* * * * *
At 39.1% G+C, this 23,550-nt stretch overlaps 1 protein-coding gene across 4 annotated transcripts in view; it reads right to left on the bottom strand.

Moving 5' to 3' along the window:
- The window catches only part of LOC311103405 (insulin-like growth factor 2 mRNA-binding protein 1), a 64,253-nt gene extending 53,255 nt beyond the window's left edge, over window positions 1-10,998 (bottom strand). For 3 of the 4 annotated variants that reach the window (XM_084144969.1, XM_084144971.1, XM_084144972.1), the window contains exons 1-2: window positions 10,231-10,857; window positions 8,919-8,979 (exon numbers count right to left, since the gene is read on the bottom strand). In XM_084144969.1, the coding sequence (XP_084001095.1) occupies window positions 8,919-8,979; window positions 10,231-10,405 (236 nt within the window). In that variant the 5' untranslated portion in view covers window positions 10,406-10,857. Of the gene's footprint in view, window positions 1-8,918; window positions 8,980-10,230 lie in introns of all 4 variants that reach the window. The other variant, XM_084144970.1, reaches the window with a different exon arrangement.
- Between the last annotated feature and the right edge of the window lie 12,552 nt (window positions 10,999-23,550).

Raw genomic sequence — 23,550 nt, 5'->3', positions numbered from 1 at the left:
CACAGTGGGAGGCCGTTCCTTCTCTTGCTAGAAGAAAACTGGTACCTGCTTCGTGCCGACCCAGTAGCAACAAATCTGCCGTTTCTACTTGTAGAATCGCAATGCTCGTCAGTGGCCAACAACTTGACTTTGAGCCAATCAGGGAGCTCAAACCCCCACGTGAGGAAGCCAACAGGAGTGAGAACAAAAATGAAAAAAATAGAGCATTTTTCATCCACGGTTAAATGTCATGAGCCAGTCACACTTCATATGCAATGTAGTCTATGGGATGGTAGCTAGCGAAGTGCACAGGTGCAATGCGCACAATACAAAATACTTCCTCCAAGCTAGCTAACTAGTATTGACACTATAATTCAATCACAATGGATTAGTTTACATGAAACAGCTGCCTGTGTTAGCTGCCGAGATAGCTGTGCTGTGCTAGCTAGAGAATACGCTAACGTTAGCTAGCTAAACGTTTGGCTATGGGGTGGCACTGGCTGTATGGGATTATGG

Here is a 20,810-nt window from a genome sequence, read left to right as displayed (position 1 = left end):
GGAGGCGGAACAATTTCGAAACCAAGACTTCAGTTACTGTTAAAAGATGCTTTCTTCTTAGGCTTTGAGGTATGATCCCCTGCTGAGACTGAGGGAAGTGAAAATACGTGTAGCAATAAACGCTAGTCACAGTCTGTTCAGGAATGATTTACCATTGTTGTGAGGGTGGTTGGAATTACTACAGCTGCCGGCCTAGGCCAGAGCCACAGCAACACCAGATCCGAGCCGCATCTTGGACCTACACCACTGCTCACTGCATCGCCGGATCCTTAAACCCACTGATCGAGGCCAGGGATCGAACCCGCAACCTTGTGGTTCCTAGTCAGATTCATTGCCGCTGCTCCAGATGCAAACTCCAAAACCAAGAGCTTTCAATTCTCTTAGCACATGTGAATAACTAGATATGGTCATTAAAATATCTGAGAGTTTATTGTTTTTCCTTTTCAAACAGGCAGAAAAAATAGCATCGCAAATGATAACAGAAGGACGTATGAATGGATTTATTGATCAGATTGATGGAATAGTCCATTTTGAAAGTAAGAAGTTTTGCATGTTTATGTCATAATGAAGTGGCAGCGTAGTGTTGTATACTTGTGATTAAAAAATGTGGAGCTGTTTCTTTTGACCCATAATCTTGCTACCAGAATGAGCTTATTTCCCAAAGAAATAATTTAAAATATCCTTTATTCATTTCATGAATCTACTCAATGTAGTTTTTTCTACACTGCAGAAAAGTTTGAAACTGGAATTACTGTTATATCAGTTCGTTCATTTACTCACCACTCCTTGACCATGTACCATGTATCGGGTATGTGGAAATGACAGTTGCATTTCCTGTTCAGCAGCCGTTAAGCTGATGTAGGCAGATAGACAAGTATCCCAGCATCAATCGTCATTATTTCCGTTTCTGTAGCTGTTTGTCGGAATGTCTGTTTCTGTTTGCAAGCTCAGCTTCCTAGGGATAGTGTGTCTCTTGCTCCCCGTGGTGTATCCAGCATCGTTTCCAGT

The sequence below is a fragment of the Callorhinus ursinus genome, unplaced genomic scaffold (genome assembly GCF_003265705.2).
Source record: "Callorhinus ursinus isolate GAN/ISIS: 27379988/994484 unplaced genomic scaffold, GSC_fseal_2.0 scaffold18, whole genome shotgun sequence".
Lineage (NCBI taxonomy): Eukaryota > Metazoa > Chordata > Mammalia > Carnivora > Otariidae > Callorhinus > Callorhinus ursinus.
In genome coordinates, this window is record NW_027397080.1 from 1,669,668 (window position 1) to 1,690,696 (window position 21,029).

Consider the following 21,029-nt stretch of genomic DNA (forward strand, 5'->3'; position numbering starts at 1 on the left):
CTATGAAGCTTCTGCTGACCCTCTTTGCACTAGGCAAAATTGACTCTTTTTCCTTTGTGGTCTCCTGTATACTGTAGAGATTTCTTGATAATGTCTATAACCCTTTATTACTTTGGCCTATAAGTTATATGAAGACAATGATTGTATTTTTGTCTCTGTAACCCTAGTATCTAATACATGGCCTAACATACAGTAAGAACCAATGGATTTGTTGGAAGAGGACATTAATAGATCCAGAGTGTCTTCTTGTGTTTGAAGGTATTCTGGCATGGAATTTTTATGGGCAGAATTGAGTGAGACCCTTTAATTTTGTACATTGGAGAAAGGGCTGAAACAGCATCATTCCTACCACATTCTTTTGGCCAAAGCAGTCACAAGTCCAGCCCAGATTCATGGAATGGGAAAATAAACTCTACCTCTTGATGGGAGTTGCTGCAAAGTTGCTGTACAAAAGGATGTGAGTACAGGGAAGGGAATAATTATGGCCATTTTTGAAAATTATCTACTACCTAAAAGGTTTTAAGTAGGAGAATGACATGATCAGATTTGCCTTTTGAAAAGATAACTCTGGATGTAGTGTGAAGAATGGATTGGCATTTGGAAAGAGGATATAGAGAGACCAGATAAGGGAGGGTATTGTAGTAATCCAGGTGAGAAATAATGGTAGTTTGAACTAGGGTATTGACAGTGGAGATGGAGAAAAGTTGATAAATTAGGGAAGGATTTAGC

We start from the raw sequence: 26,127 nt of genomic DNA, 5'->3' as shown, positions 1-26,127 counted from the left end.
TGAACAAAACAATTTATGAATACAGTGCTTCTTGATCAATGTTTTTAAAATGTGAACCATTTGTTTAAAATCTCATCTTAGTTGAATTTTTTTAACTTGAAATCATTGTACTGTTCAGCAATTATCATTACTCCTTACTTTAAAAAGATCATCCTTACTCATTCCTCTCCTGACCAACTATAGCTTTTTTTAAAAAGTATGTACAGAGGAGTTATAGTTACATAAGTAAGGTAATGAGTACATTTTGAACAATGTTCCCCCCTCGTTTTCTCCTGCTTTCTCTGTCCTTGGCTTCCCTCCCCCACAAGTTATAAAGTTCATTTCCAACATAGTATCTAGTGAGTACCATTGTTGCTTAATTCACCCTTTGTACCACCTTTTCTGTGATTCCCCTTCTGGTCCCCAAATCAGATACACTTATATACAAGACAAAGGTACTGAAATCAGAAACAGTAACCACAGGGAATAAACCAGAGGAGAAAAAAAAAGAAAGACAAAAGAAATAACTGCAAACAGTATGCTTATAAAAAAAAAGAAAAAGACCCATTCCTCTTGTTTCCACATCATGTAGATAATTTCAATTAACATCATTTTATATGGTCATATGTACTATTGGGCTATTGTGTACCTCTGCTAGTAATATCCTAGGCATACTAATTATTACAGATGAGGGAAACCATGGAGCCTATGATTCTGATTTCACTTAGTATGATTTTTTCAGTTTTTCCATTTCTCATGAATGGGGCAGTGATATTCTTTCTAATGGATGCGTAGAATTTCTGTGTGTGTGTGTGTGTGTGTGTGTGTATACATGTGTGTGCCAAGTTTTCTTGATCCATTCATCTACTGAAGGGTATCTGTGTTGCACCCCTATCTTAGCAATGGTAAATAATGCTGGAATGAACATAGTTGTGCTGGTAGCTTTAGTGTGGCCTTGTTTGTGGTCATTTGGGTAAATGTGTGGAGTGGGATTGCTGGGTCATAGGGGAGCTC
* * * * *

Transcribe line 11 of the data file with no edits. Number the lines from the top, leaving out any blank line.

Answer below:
Lineage (NCBI taxonomy): Eukaryota > Metazoa > Chordata > Mammalia > Carnivora > Otariidae > Callorhinus > Callorhinus ursinus.